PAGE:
Royal Danish Ballet
When Frank Andersen hosted the annual outdoor performance at the Castel, his last duty as resigning Ballet Master, he complained to the audience that Kenneth Greve had refused to dance at the performance, as Greve would not dance following his glorious farewell performance a few weeks earlier. But as the performance showed Frank Andersen’s frustration had real reason. Save for Thomas Lund, who only danced the Tarantella in Napoli, all of the current male solo dancers were absent from the performance, mostly due to injury, but it was a significant marker that all is not well in the State of Denmark and particularly in the ballet company. Therefore the performance became an example on how you can create a performance without male stars. Instead, young dancers got a shot of the bravura roles; Don Quixote was represented by crowd scenes rather than the pas de deux etc.
As the new Ballet Master it will be Nikolaj Hübbe´s responsibility to rebuild the male wing, hit hard by the absence of Kenneth Greve and the long injury periods of Mads Blangstrup, Kristoffer Sakurai and Andrew Bowman. It was published a few days later that Swedish soloist Sebastian Michanek is leaving the company after two years, when he too had been much missed in action.
Even with all hands on deck, Hübbe would face a major challenge for the upcoming season. Although both Mads Blangstrup and Thomas Lund can deliver world class performances, both are more niche dancers than all rounders, and neither can totally cover the loss of a star of Greve’s range and calibre. Andrew Bowman has not really developed dramatically the last years and Kristoffer Sakurai has a great line and posture but several limitations in his arsenal.
That Hübbe is very aware of the challenge was evident a few weeks later, when it was announced that Nehemiah Kish of the Royal Canadian Ballet would join Royal Danish Ballet a new principal dancer. At a gala, arranged by young dancers Ulrik Birkjær and Sebastian Kloborg, the audience got a preview of the American dancer, whom we can probably expect in starring roles in La Sylphide and Giselle.
Kish danced Apollo under Hübbe´s direction. He is clearly a strong and technically proficient dancer, but he lacked the originality, intuition and vibrancy necessary to create an interesting Apollo. It will be interesting to see if his stay in Copenhagen can help him to develop a real rapport with the material and the audience. His Terpsichore was Christina Michanek, the talented lanky baby ballerina, who has plenty of stand out quality but still needs more grip on the drama. Femke M. Slot and Amy Watson completed the cast.
The rather ambitious programme also included John Neumeier’s All my Yesterdays, created for Silja Schandorff and Peter Bo Bendixen. Schandorff is still dominating the performance this time with Sebastian Kloborg as her giddy partner. As a dancer he appears to fall on the Peter Bo Bendixen side of the roster. Like Bendixen, Kloborg has a strong dramatic presence and technical limitations in his arsenal. The first act was completed by the Pas de Deux of In the middle somewhat elevated danced by Yao Wei and soloist Ulrik Birkjær, who turned out to be the busiest dancer of the evening. For the intermission the arrangers had obviously been inspired by Kylian’s Silk and Knife programme and the Hot Hot Hot programme to include sideshows, but they had failed to recognise that there needs to be a link between the side shows and the performance to work.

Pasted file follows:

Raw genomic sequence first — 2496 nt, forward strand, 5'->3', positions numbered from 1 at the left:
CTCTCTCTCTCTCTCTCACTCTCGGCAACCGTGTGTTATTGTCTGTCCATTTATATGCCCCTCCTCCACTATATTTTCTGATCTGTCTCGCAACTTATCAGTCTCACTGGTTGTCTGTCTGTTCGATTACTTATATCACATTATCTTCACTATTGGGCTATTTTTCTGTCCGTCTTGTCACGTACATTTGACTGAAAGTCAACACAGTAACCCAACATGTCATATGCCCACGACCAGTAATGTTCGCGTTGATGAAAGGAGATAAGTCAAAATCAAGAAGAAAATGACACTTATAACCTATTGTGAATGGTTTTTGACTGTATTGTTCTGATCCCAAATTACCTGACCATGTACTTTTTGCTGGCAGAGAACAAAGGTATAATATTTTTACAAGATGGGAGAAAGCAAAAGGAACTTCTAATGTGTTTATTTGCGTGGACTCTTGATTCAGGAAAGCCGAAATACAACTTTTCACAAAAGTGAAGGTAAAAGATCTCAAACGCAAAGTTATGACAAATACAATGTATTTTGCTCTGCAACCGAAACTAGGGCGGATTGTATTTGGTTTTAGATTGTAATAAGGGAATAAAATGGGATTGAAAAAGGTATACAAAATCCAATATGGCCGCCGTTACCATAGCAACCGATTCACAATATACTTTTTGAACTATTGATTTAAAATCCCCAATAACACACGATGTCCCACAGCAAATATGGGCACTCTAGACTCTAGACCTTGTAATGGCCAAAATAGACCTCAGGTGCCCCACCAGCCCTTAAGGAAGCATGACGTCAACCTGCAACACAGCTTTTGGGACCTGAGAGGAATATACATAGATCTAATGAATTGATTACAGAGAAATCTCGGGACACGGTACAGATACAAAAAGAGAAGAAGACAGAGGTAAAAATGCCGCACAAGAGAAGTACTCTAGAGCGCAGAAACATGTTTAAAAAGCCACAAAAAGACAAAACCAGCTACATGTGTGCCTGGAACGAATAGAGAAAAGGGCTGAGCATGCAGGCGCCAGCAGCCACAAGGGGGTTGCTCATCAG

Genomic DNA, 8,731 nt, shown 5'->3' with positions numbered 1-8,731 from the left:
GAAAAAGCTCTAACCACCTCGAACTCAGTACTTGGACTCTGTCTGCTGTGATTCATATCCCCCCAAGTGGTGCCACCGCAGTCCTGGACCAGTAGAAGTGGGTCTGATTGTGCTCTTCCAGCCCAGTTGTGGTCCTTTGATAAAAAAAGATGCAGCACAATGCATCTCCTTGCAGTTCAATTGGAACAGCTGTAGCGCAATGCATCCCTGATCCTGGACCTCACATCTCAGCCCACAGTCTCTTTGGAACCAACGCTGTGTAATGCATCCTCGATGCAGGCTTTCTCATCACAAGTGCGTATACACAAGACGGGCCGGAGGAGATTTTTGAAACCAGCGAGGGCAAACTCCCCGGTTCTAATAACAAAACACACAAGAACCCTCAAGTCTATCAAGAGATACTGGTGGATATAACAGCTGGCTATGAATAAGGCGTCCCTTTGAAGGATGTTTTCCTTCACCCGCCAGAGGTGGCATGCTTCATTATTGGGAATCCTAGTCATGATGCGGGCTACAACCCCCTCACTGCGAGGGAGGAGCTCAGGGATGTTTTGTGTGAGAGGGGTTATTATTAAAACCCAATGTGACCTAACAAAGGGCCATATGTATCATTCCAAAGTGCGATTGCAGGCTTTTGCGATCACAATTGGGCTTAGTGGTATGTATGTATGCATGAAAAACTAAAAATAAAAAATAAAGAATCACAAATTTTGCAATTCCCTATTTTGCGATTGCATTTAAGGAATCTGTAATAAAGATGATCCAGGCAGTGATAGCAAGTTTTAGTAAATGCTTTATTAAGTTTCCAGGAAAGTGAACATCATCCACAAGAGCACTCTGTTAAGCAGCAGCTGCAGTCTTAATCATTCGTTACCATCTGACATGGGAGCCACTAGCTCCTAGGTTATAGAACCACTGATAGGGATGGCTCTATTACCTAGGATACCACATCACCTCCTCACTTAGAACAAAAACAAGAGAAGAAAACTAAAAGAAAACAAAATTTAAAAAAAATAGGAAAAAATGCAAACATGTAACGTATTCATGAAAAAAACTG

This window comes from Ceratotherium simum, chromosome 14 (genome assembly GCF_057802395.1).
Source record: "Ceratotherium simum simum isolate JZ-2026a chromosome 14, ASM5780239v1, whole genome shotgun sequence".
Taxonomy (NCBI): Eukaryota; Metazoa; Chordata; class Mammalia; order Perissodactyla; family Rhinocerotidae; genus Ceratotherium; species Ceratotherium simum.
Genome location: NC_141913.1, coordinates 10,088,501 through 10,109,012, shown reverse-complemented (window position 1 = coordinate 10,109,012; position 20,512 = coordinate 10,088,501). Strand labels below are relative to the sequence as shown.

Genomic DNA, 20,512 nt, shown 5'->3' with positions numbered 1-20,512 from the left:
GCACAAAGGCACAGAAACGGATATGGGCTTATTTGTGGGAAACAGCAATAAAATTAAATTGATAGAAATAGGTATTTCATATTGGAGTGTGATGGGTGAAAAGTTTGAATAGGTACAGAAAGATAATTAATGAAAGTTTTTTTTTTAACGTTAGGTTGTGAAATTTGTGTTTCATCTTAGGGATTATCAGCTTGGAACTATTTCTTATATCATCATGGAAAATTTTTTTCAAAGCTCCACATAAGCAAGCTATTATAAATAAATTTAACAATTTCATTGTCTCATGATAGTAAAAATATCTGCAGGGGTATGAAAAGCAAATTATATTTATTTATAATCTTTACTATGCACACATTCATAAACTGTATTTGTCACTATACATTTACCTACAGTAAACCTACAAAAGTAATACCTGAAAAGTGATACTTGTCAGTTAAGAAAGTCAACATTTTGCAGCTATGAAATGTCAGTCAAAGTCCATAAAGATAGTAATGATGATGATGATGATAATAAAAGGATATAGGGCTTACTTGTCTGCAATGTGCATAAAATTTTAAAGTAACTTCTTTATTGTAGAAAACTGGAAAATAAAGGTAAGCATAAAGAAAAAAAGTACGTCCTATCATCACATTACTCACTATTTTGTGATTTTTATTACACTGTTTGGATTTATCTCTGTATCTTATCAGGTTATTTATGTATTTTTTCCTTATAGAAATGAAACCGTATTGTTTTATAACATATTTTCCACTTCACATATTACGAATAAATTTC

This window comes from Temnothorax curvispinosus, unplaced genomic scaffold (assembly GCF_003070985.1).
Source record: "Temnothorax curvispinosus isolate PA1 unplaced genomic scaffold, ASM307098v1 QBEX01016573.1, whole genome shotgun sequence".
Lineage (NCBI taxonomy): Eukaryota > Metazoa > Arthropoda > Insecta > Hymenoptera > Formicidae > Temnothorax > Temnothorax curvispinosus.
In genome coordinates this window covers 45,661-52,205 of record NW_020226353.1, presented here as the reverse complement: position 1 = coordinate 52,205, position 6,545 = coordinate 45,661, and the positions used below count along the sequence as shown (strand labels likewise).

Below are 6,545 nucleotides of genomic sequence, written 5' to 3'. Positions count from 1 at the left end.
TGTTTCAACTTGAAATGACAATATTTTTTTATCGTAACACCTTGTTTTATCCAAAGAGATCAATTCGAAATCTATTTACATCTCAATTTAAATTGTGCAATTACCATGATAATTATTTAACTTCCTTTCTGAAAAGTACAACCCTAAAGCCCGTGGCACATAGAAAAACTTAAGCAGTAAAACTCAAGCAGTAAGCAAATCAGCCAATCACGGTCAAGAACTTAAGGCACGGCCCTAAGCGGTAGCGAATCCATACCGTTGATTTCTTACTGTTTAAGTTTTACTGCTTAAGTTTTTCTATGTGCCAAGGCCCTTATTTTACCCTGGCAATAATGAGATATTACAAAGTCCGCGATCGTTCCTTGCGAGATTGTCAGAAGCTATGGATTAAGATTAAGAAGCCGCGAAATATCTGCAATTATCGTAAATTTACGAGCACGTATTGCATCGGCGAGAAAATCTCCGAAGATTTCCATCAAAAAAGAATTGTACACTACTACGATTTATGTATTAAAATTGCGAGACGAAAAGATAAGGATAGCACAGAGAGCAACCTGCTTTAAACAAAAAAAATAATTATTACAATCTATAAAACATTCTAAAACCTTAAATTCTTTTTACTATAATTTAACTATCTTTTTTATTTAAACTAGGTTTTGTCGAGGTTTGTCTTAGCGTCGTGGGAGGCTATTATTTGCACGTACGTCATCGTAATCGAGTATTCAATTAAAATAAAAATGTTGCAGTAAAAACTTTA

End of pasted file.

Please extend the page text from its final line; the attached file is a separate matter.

The second act included a pas de six from Silk and Knife, The Flower Festival from Genzano, danced by Louise Østergaard and Alexander Stæger, who together with Birkjær and Kloborg is the most used of the younger male dancers. Tim Matiakis had choreographed a short pas de deux as loaded with meaning and philosophy as most beginners’ choreography.
Second last number was Tchaikovsky Pas de Deux, danced by a stunning Gudrun Bojesen with Ulrik Birkjær, who really seemed to be a man with a mission to show the audience and maybe particularly the new ballet master that he is star material. The pas de deux is clearly the best performance; I have ever seen him do. There were a few minor hiccups, but Birkjær managed to find the energy and the virtuoso steps to deliver his message. Kloborg, Stæger and Birkjær are all dancers crying for development and prober attention. Birkjær may be the strongest technician, but all three of them need mentoring and attention to detail, especially the landings in fifth positions. Hübbe’s promise to dedicate time to the daily classes may help these dancers to fulfil their potential.
The gala showed that the younger dancers are ambitious and eager to play a role in the development of the company’s future, but the gala also shoed that there is still a significant gap to the level of the true stars like Schandorff and Bojesen, but nurturing, good casting and the obvious willingness to work can get the process started. It is needed.
Yao Wei new Principal Dancer
During the company tour to China it was announced that Yao Wei has been appointed Principal Dancer. Wei, who joined the company in 2002, is already dancing a large repertoire and one may hope that as a principal she can get the opportunity to specialize and grow as an artist. So far her career has consisted of roles in every genre from Kermesse to Onegin, with Swan Lake and The Little Mermaid as the major roles. The appointment shows that Hübbe is taking care of the second major problem in the company, the dwindling number of active dancing female principals. With Silja Schandorff on her last season, Caroline Cavallo on maternity leave and Gitte Lindstrøm injured most of last season, the line-up is thin and it must be expected that Hübbe will follow up with one or two more appointments of principals and soloist before the end of the season.